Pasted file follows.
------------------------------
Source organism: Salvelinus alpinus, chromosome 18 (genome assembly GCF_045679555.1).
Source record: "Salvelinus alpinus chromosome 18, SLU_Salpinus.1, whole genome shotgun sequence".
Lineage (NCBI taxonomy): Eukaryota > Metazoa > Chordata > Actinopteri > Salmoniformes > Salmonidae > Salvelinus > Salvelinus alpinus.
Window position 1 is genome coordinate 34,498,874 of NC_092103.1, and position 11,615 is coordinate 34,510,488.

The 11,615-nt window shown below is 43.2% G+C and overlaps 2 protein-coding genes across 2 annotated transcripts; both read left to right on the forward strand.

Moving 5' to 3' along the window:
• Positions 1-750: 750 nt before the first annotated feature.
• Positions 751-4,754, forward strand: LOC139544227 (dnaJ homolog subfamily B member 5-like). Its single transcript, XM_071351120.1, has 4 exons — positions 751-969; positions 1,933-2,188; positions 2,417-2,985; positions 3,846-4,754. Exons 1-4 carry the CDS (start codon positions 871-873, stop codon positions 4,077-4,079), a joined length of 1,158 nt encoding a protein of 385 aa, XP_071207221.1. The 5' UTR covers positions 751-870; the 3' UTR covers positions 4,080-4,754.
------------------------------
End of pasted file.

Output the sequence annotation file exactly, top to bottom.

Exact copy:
Source organism: Salvelinus alpinus, chromosome 18 (genome assembly GCF_045679555.1).
Source record: "Salvelinus alpinus chromosome 18, SLU_Salpinus.1, whole genome shotgun sequence".
Lineage (NCBI taxonomy): Eukaryota > Metazoa > Chordata > Actinopteri > Salmoniformes > Salmonidae > Salvelinus > Salvelinus alpinus.
Window position 1 is genome coordinate 34,498,874 of NC_092103.1, and position 11,615 is coordinate 34,510,488.

The 11,615-nt window shown below is 43.2% G+C and overlaps 2 protein-coding genes across 2 annotated transcripts; both read left to right on the forward strand.

Moving 5' to 3' along the window:
• Positions 1-750: 750 nt before the first annotated feature.
• Positions 751-4,754, forward strand: LOC139544227 (dnaJ homolog subfamily B member 5-like). Its single transcript, XM_071351120.1, has 4 exons — positions 751-969; positions 1,933-2,188; positions 2,417-2,985; positions 3,846-4,754. Exons 1-4 carry the CDS (start codon positions 871-873, stop codon positions 4,077-4,079), a joined length of 1,158 nt encoding a protein of 385 aa, XP_071207221.1. The 5' UTR covers positions 751-870; the 3' UTR covers positions 4,080-4,754.